He proposed nuclear reactors in which, coincidentally, he is the major investor and chairman of the nuclear start-up TerraPower; Gates also pushed for machines that suck carbon out of the atmosphere. Again, as if by personal and exclusive blessing from the Lady Luck herself, he happens to be the primary investor in at least one such prototype; How about the direct climate manipulation also championed by him? You guessed it. Gates funded the research to block the sun and patented several hurricane-suppression technologies.

At this point, the super rich looks suspiciously more interested in making money out of global disasters than preventing them. In fact, a lot of people think it that way. After all, it is this realization that gave birth to the Divestment Movement.

What do you think about the divestment movement? Let me know in comment below!

on 6 Jan, 21:40

Langur Project Penang: Our Dirty Hands

Langur Project Penang: Our Dirty Hands



Oh, right. (Clear throat) Ahem..


Our Dirty Hands

Now, if I were to ask you to picture a group of Millennials, and describe it to me, you would probably say you see a group of tech-savvy young adults in Gap and Nike. Their eyes fixated on their latest iPhones, and they were probably discussing about the new ‘cool’ cafe to hang out. Indeed, when it comes to defining the generation born between the early 1980s and 1990s, that image seems to be the norm.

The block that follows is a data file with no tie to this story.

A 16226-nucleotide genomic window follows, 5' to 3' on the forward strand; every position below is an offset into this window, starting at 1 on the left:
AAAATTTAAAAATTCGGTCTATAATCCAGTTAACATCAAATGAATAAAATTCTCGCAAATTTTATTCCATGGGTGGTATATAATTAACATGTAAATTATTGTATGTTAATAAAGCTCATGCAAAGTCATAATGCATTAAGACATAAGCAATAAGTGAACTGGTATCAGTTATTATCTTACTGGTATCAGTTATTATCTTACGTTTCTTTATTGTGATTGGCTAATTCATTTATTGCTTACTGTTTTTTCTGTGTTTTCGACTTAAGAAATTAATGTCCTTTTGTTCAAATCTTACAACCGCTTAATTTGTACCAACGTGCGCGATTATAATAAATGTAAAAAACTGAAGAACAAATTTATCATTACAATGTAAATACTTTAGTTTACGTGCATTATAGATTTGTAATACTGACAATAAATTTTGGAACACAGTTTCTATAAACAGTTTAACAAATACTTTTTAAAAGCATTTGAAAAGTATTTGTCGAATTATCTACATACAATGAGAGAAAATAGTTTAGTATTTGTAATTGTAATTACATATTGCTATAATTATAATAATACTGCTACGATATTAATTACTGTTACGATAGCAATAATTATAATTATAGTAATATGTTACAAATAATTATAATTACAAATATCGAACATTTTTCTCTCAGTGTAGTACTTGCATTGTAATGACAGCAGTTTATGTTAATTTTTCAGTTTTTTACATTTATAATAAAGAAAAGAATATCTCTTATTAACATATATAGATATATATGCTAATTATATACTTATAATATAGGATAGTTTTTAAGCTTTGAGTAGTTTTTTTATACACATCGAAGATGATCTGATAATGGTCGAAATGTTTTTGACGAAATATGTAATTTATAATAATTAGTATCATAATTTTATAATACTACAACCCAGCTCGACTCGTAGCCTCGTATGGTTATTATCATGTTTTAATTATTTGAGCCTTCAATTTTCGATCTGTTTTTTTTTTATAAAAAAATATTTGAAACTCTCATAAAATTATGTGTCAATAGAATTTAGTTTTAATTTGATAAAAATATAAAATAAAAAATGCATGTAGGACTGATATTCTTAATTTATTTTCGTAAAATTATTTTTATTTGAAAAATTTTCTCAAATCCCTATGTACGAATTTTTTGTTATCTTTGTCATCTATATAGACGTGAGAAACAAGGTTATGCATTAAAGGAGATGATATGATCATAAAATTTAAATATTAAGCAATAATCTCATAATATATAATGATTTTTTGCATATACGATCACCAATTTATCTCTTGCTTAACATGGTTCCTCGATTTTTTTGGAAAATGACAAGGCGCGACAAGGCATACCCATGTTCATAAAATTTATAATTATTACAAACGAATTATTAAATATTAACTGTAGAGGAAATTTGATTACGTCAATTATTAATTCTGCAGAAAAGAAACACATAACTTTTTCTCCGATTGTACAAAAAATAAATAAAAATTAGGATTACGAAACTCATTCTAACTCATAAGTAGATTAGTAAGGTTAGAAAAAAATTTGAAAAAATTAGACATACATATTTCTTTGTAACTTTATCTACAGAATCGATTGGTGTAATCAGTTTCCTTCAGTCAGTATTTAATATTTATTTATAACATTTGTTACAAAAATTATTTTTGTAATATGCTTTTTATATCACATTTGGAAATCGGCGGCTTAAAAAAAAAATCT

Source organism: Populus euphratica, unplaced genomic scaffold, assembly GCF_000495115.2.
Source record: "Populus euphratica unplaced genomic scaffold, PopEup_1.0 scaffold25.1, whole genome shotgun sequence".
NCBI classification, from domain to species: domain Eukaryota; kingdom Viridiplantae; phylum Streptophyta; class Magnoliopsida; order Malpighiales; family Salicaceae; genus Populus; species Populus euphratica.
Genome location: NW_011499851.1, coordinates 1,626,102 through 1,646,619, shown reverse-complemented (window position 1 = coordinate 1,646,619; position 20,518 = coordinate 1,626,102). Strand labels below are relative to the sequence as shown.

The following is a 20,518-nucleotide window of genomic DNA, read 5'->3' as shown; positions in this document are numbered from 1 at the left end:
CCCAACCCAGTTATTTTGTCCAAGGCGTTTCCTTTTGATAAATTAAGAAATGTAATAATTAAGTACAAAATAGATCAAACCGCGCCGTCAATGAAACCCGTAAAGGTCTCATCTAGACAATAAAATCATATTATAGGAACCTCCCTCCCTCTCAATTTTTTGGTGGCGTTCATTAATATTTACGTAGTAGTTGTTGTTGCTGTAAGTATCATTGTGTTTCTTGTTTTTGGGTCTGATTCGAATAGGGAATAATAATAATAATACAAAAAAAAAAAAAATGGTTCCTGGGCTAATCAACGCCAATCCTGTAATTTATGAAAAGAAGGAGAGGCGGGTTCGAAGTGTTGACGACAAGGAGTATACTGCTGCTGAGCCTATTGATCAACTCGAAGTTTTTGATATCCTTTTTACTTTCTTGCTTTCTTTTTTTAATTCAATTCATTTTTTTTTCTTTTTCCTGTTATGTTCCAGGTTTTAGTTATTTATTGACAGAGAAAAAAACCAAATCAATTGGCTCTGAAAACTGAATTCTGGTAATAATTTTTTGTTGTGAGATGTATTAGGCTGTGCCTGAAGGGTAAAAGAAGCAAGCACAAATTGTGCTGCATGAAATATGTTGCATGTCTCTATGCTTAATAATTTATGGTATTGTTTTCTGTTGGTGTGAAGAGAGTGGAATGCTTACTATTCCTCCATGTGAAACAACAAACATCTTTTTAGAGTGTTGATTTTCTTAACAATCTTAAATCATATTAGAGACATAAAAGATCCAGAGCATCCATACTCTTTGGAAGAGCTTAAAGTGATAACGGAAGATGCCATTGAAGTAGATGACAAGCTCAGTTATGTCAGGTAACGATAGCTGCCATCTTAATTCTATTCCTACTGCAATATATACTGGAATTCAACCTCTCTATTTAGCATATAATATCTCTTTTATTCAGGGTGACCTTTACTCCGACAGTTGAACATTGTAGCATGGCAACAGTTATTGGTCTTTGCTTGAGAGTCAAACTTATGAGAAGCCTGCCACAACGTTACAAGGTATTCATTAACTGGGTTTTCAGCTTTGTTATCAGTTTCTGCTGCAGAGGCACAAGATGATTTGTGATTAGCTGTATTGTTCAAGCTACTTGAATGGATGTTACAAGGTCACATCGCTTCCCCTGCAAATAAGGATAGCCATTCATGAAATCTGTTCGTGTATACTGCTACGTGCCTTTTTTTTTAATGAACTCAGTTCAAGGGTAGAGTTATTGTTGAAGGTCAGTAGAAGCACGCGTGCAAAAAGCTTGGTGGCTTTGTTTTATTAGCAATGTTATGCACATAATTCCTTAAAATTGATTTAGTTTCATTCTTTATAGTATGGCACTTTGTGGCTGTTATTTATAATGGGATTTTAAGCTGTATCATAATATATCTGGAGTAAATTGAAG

“Young people who are unwilling to get their hands dirty”, one of the participants announced. It was August 2017, in a forum and book launch “Penang At The Climate Crossroads” hosted by Penang Institute. Naturally, I was fortunate enough to be in it. This posed an awkward situation for me as I fall exactly in THAT category. Looking at my copper-toned hands, I thought they looked wonderful. And they do have had their fair share of dealing with dirt and sand. I’m just not so sure if they are qualified to be adequately dirty (read worthy) for that participant.